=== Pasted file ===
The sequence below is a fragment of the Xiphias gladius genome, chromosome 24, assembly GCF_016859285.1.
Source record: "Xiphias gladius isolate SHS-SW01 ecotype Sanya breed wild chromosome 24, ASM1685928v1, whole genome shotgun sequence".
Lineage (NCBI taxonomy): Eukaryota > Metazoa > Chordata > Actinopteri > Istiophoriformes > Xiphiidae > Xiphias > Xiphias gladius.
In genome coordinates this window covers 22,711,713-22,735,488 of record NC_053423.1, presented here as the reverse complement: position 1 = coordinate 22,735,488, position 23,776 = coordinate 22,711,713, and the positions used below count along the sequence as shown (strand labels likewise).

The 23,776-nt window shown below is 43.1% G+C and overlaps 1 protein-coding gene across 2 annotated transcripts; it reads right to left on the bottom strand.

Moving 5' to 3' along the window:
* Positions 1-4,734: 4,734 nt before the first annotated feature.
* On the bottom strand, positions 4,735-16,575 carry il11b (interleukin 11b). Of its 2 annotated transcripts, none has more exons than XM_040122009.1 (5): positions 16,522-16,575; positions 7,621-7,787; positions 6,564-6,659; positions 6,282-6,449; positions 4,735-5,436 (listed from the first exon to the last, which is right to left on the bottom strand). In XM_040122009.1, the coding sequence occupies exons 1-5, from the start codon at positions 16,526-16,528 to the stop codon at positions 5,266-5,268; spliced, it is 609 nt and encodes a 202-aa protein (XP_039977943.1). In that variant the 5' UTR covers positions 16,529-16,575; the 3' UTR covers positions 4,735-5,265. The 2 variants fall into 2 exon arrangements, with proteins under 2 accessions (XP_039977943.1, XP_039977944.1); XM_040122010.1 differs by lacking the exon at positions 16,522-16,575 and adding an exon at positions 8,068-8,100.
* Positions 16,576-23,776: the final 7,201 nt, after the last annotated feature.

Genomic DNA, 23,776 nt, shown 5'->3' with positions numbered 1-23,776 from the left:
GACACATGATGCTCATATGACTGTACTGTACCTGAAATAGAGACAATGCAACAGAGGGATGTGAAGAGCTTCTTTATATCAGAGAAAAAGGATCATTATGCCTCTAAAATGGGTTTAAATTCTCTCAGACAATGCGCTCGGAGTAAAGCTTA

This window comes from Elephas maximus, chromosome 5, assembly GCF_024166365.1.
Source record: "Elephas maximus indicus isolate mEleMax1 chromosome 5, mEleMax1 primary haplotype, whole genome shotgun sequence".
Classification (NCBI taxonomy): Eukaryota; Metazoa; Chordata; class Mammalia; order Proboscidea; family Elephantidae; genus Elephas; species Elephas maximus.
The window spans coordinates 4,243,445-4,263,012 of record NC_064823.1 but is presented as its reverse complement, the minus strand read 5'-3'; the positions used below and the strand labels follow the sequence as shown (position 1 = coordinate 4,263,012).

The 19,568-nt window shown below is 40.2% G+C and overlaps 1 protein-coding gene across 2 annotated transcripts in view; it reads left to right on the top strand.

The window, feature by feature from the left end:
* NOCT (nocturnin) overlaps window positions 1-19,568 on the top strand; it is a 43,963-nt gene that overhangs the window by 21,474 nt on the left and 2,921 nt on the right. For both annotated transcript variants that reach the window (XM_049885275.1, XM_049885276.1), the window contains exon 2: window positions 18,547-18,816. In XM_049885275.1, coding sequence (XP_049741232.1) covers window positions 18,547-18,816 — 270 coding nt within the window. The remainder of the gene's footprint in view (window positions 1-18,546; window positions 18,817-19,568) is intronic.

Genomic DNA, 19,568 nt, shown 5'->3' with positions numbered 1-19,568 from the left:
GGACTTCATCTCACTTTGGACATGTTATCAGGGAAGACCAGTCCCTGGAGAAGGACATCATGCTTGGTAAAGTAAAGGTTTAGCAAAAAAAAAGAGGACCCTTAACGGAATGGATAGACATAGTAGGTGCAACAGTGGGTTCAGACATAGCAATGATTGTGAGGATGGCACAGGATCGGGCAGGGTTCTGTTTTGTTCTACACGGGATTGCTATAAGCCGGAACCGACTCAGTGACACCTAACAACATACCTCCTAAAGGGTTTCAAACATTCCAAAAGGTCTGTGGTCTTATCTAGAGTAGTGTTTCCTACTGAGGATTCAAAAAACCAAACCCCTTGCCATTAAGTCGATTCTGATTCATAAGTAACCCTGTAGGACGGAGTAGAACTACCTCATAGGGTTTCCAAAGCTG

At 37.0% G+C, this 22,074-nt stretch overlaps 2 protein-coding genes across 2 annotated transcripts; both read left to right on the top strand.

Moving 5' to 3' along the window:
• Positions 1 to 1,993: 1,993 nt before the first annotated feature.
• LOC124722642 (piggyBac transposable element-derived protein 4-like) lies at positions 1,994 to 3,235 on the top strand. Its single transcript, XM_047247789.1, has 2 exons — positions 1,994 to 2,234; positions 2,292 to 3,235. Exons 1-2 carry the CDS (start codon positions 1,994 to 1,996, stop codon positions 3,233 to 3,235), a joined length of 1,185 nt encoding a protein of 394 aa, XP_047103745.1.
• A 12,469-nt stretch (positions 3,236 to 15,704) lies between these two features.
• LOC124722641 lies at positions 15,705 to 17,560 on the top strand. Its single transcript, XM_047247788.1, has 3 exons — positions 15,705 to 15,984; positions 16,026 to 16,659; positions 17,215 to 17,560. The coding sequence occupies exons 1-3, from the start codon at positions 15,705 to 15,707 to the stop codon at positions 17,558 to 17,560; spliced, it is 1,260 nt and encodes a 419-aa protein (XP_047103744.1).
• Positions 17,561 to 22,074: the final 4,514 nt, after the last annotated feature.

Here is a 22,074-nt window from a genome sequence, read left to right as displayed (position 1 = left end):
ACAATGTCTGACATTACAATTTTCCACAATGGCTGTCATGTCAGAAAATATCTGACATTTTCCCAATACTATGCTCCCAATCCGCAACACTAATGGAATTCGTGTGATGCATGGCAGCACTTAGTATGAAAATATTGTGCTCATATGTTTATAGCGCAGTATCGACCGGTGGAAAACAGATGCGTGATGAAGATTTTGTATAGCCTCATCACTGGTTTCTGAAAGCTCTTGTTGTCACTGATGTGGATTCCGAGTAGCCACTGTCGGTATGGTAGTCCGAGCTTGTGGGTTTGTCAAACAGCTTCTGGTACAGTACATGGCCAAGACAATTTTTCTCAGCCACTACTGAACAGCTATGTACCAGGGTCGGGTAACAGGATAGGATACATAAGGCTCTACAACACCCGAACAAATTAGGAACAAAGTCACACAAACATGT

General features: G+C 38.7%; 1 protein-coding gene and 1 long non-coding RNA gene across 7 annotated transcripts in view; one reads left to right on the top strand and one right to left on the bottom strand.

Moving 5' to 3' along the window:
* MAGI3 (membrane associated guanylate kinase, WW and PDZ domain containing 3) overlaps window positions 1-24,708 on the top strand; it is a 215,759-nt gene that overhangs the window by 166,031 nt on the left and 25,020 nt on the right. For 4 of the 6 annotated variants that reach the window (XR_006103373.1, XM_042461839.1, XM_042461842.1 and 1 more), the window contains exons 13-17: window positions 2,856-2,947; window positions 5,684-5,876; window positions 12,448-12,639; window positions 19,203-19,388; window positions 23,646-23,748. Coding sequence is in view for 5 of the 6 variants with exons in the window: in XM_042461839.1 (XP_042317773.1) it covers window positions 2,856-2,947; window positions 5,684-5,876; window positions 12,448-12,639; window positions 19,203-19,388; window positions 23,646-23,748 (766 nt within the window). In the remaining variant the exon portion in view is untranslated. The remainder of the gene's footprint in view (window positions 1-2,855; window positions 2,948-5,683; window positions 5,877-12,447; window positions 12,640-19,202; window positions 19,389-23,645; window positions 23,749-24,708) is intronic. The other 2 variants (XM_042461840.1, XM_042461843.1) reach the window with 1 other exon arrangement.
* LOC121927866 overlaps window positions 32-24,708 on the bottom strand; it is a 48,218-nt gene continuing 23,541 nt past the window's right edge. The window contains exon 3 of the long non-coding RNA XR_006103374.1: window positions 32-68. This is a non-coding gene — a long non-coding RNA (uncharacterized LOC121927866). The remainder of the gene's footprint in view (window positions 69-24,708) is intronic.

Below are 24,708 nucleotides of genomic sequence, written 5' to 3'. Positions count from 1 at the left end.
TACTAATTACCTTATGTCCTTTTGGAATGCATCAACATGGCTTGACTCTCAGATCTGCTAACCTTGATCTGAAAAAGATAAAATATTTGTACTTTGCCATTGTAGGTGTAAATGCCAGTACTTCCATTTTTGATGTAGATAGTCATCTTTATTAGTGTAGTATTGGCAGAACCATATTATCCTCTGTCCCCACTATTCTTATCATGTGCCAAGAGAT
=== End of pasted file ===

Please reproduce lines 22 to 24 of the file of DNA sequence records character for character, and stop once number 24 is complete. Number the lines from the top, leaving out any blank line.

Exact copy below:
Moving 5' to 3' along the window:
• Positions 1 to 1,993: 1,993 nt before the first annotated feature.
• LOC124722642 (piggyBac transposable element-derived protein 4-like) lies at positions 1,994 to 3,235 on the top strand. Its single transcript, XM_047247789.1, has 2 exons — positions 1,994 to 2,234; positions 2,292 to 3,235. Exons 1-2 carry the CDS (start codon positions 1,994 to 1,996, stop codon positions 3,233 to 3,235), a joined length of 1,185 nt encoding a protein of 394 aa, XP_047103745.1.